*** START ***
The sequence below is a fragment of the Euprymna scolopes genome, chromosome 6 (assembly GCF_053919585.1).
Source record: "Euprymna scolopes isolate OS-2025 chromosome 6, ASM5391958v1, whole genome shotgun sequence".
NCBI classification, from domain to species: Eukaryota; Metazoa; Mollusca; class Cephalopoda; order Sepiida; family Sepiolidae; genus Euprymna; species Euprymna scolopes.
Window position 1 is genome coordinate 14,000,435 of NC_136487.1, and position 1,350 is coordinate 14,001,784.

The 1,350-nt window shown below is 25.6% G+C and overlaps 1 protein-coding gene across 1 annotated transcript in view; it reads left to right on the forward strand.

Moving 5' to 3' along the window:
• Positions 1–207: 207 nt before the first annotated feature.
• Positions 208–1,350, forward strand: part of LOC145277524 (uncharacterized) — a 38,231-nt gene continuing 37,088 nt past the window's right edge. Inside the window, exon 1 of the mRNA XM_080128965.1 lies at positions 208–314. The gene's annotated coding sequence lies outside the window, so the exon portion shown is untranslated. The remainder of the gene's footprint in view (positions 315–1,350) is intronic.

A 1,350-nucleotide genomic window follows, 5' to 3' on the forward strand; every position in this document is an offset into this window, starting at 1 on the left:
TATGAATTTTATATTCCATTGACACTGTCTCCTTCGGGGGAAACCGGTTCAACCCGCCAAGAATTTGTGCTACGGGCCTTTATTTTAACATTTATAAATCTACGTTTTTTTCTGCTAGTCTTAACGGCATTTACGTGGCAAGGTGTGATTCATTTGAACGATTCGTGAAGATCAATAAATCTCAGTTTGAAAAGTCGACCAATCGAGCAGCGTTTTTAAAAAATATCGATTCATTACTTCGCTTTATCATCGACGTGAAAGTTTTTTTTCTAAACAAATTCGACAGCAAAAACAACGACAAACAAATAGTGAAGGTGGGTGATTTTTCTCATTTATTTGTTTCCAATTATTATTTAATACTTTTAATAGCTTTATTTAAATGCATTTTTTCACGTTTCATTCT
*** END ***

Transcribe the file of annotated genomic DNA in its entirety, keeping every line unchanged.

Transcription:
The sequence below is a fragment of the Euprymna scolopes genome, chromosome 6 (assembly GCF_053919585.1).
Source record: "Euprymna scolopes isolate OS-2025 chromosome 6, ASM5391958v1, whole genome shotgun sequence".
NCBI classification, from domain to species: Eukaryota; Metazoa; Mollusca; class Cephalopoda; order Sepiida; family Sepiolidae; genus Euprymna; species Euprymna scolopes.
Window position 1 is genome coordinate 14,000,435 of NC_136487.1, and position 1,350 is coordinate 14,001,784.

The 1,350-nt window shown below is 25.6% G+C and overlaps 1 protein-coding gene across 1 annotated transcript in view; it reads left to right on the forward strand.

Moving 5' to 3' along the window:
• Positions 1–207: 207 nt before the first annotated feature.
• Positions 208–1,350, forward strand: part of LOC145277524 (uncharacterized) — a 38,231-nt gene continuing 37,088 nt past the window's right edge. Inside the window, exon 1 of the mRNA XM_080128965.1 lies at positions 208–314. The gene's annotated coding sequence lies outside the window, so the exon portion shown is untranslated. The remainder of the gene's footprint in view (positions 315–1,350) is intronic.

A 1,350-nucleotide genomic window follows, 5' to 3' on the forward strand; every position in this document is an offset into this window, starting at 1 on the left:
TATGAATTTTATATTCCATTGACACTGTCTCCTTCGGGGGAAACCGGTTCAACCCGCCAAGAATTTGTGCTACGGGCCTTTATTTTAACATTTATAAATCTACGTTTTTTTCTGCTAGTCTTAACGGCATTTACGTGGCAAGGTGTGATTCATTTGAACGATTCGTGAAGATCAATAAATCTCAGTTTGAAAAGTCGACCAATCGAGCAGCGTTTTTAAAAAATATCGATTCATTACTTCGCTTTATCATCGACGTGAAAGTTTTTTTTCTAAACAAATTCGACAGCAAAAACAACGACAAACAAATAGTGAAGGTGGGTGATTTTTCTCATTTATTTGTTTCCAATTATTATTTAATACTTTTAATAGCTTTATTTAAATGCATTTTTTCACGTTTCATTCT